Rather comically, perhaps, I often ended up wistfully scanning bookshelves, both in shops and in private homes, and even browsing the bottom-of-the-barrel books on a stall in Limerick train station.
And I found myself asking: what is it that is so very comforting about books, about the printed word?
I think it has something to do with their definite nature. I am the kind of person who feels ill at ease in situations where I'm not sure what is happening, what is expected of me. (I don't for a moment think I am special because of this. Nearly everybody, it seems, claims to be shy or to suffer from anxieties of one sort or another.)
Conversation with a person you don't know very well can be a daunting experience. What do you talk about? What is worth talking about? What can you expect the other person to know? What do they expect you to know? Should you try to be clever, or funny, or deep?
If the uncertainties of conversation can be intimidating, the uncertainty of the world in general can be terrifying-- or (even worse than terrifying) paralysing. What should I be doing, right now? What is going on-- in the world, in society, in my immediate environment? Who knows what is going on? Does anybody really know what is going on? What should my reactions be? What is normal? What is dependable? What is reality and what is illusion?
If you took any scene-- a photograph, a shopping centre, a deserted street-- could you find any non-arbitrary answer to the question, "What's happening in this picture?". Is the couple holding hands in the foreground more significant than the twinkling lights in the distance, or the grass growing beneath their feet, or the writing on the shop signs? Never mind the grand narratives of history and politics, or the competing theories of Marxists and Christians and feminists and nihilists-- who is to describe, in the most literal and straightforward sense, what is happening right now, right here, in front of me?
This rawness and radical indeterminacy, intrinsic to life as it is lived, is entirely absent when we turn to books, to the printed page. Pretty much every book, article and essay is about something. While we read, the world is fed to us at the rate of one word at a time. We know that we will not be bombarded by too much experience at once, and-- far more to the point, as far as I'm concerned-- that we will not starve for something to think about, something to get our teeth into, something to accept as significant and worthy of our attention. Because, in the mental world we share with Professor Zachary X. Baumgarten as we read his Some Aspects of Bavarian Belltowers, Bavarian belltowers simply are intrinsically important.
Today I took myself to Chapters in Parnell Street, to its wonderful second-hand section upstairs. And I went straight to the poetry section, because I was in the rarest of moods possible-- I was actually in the mood for poetry.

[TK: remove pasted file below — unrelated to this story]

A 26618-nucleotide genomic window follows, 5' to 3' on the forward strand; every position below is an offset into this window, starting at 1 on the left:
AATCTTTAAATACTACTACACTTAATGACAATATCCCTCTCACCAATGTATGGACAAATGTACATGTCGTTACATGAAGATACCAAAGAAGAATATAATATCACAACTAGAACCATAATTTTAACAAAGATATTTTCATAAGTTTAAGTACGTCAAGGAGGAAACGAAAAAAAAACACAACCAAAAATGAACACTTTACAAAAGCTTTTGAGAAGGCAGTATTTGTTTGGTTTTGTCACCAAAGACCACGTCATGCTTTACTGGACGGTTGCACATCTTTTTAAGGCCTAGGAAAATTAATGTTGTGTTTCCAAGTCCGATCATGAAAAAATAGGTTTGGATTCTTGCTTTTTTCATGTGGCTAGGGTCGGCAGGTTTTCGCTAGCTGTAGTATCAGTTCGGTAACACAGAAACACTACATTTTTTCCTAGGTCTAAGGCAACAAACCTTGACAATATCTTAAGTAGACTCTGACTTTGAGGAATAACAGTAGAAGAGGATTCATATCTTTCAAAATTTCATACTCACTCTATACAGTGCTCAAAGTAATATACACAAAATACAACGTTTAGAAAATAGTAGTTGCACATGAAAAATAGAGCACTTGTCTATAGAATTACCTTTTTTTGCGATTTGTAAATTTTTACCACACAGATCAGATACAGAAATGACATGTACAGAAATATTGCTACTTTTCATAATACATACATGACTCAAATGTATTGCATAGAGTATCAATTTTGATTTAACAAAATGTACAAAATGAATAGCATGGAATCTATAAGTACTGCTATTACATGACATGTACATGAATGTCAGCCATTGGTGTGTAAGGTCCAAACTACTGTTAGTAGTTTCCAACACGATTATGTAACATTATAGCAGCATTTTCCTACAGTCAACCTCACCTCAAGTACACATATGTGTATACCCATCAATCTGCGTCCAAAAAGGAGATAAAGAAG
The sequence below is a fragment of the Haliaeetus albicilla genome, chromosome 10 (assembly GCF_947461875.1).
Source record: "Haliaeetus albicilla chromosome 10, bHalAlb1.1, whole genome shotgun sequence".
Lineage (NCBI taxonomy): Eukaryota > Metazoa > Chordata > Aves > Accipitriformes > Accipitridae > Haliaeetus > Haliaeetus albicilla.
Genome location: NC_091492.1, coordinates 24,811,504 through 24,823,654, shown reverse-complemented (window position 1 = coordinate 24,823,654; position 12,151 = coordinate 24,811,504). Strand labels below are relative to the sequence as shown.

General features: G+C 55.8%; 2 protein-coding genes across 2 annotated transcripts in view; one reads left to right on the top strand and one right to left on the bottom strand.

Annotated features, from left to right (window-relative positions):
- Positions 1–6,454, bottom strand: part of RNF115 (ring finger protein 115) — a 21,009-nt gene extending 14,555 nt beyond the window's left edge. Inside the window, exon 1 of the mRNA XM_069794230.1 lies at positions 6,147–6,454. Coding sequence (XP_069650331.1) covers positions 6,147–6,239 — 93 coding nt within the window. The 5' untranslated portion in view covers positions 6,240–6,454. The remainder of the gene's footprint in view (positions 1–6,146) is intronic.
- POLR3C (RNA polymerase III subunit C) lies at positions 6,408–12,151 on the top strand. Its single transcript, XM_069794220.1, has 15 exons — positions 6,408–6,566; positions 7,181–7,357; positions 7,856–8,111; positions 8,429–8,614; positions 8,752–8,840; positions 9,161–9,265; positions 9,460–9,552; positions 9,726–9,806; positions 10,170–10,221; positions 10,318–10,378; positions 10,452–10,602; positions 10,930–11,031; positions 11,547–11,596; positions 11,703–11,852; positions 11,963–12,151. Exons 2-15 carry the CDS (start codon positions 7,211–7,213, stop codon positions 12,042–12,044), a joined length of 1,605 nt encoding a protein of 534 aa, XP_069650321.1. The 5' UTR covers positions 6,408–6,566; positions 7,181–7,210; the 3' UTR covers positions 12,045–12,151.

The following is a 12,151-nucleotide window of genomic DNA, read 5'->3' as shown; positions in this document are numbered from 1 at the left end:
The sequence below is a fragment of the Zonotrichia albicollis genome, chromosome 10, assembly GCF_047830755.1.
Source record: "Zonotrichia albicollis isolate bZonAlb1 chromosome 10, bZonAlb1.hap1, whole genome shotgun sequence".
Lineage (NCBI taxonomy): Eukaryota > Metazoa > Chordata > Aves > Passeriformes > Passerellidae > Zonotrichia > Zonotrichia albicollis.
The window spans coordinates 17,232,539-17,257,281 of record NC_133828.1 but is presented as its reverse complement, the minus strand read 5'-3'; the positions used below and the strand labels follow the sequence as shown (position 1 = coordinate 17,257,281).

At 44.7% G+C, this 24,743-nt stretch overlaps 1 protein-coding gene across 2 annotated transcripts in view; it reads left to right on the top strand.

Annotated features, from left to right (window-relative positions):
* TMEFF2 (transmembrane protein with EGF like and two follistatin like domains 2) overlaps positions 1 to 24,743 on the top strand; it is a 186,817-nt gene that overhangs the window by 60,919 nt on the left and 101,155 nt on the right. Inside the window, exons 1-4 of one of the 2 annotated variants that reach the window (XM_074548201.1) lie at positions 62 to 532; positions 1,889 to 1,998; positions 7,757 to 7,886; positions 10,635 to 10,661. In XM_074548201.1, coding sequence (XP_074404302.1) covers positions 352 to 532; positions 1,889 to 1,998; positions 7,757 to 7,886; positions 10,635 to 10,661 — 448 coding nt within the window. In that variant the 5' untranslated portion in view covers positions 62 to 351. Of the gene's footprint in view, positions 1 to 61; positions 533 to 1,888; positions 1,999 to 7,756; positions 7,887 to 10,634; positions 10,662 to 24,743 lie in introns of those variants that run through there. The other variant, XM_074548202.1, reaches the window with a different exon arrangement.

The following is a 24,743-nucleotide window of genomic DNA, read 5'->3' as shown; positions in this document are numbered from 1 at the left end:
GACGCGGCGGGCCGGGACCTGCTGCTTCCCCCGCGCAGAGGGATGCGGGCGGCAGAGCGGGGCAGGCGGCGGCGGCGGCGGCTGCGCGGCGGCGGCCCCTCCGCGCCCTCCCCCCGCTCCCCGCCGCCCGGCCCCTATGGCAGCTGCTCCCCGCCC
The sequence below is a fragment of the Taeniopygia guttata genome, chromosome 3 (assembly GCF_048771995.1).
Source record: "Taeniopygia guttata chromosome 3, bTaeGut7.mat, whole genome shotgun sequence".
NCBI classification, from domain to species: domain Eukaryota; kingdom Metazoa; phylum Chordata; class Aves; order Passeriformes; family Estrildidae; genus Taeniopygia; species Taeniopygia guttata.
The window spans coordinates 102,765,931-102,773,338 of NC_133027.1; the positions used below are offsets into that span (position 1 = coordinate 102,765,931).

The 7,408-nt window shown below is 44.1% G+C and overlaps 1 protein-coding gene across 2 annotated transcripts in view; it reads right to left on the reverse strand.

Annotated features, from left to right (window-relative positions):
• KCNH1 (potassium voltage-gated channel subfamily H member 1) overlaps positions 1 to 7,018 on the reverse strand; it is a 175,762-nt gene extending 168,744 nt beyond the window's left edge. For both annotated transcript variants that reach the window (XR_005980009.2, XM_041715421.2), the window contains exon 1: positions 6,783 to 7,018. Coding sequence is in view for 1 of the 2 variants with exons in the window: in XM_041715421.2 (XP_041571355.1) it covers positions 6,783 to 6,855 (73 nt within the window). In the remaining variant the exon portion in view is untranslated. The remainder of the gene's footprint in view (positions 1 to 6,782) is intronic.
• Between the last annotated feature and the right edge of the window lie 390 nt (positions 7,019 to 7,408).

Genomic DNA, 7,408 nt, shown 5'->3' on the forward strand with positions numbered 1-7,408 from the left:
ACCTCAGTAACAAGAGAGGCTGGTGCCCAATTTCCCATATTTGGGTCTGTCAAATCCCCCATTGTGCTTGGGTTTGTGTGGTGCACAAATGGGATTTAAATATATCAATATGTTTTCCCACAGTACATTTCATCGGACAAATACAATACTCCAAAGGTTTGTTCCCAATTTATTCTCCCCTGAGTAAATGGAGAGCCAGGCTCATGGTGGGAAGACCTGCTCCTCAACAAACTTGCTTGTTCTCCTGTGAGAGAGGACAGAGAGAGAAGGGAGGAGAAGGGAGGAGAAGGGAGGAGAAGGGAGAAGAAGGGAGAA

I am a poetry lover, and I always have been, but it's been my experience that the enjoyment of poetry always requires effort. A poem by Yeats, a verse from Housman, or a few lines from Kipling may give us intense and lifelong pleasure; but actually reading poetry, especially poetry we haven't read before, is always something of a drudge. The morning air may be glorious, but getting out of bed is always a wrench.
So to be seized with a sudden hunger for poetry is (I think) a rather rare and wonderful thing. But what is even more rare and wonderful is the particular sort of poetry I was hungering for. I was hungry for half-page poems, written in free verse or at least in relaxed and irregular metre, full of wistful and wayward thoughts. In other words, I was hungry for exactly the sort of poetry that I usually despise; the sort of poetry that I do not even think requires very much talent to compose. (Whatever talent is required is negative rather than positive; knowing how to avoid too much naivety, too much bathos, too much obscurity, too much incongruity. It takes a genius to write "Man is in love and love what disappears", or "Words at once true and kind, or not untrue and not unkind"; but a literate fourteen-year-old could write a passable free verse poem.)
Rather bizarrely, this sudden hunger came to me in a dream. I dreamt I was in a shop browsing poetry of just this sort, and woke up with a hankering for it.
After a long and pleasant time scanning the shelves (in the real, waking world), I left with a volume by John Updike, another by Patrick MacDonogh, and an anthology of 1930 poets (with a political poster on the cover).
Poetry seems to me to be the great test of a society's culture; more than anything else, the thing that separates a society from a civilization, a civilized life from an uncivilized life, a first class magazine from a second class magazine, and a liberal education from an illiberal education. Poetry is never a priority. There is always something more pressing, more amusing, more compelling, more productive. Poetry is something we can always dispense with. But even a little bit of poetry makes all the difference in the world. And even amateurish, navel-gazing, rambling poetry is better than no poetry at all.
Speaking of rambling, I have done more than my share of it here. Having reflected on the unanswerability of the question, "What's happening in this picture?", I realize I have earned the question, "What the heck is this post supposed to be about?". More disciplined posting will resume in future; I just felt like getting all these Christmas reflections out of my system, and getting my fingertips back on the keyboard.
Happy New Year!